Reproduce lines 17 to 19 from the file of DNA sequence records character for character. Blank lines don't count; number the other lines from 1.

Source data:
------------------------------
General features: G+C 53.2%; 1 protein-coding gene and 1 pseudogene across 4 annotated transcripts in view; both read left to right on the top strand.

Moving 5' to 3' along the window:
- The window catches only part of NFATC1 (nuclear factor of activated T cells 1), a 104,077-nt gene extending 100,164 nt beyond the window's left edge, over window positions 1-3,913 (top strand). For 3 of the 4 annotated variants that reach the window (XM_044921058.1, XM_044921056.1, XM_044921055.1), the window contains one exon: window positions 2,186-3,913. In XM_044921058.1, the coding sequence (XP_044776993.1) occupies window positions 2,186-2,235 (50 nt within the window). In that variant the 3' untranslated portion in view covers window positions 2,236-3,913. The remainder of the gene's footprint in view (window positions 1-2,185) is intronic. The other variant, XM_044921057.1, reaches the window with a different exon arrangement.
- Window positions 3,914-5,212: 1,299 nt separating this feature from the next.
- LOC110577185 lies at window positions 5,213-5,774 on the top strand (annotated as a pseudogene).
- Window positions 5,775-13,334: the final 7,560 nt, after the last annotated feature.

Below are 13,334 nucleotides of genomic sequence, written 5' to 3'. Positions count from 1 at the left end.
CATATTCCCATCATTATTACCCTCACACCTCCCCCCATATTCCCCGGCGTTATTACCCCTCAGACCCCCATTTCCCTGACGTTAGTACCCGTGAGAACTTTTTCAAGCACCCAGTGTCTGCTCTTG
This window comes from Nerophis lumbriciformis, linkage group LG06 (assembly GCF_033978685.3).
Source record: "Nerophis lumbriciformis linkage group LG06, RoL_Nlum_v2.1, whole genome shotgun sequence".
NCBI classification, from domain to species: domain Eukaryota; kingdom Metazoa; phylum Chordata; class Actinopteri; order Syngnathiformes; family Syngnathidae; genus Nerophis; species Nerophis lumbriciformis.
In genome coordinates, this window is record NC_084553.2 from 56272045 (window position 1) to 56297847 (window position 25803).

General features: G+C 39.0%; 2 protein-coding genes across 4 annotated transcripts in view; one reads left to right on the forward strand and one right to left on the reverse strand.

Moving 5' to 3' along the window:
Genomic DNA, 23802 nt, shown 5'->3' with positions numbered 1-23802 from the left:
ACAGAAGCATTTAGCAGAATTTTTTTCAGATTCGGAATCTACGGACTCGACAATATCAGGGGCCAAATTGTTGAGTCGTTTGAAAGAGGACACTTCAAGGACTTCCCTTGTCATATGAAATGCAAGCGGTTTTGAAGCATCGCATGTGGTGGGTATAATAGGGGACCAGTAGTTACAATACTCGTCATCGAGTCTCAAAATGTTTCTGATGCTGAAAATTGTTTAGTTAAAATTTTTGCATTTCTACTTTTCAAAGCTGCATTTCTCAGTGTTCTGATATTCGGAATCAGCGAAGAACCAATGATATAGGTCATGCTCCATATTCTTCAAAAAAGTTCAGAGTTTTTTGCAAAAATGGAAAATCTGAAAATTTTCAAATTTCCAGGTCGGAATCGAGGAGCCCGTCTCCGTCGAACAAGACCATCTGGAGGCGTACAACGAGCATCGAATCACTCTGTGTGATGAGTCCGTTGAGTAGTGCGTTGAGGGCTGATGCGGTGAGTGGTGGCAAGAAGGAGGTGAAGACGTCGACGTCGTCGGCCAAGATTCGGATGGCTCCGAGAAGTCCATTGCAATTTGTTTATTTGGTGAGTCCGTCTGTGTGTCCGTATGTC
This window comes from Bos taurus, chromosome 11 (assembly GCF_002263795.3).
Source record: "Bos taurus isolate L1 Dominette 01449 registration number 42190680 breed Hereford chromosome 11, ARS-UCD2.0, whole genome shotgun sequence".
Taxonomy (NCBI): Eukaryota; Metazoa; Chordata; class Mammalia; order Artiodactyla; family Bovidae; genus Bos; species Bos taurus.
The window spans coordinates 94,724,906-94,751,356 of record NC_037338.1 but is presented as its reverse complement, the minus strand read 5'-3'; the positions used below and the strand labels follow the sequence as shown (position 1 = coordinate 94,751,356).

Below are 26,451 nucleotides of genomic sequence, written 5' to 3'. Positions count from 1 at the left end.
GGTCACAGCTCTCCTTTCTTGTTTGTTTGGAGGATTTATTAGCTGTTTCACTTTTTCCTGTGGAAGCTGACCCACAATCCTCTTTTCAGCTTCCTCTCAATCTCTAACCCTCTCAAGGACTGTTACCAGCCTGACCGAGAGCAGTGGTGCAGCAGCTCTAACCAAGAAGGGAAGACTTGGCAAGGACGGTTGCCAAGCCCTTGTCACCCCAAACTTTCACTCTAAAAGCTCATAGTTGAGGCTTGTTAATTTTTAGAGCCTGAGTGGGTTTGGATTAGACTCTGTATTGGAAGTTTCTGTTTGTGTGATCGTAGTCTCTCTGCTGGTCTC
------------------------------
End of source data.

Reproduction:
This window comes from Bos taurus, chromosome 11 (assembly GCF_002263795.3).
Source record: "Bos taurus isolate L1 Dominette 01449 registration number 42190680 breed Hereford chromosome 11, ARS-UCD2.0, whole genome shotgun sequence".
Taxonomy (NCBI): Eukaryota; Metazoa; Chordata; class Mammalia; order Artiodactyla; family Bovidae; genus Bos; species Bos taurus.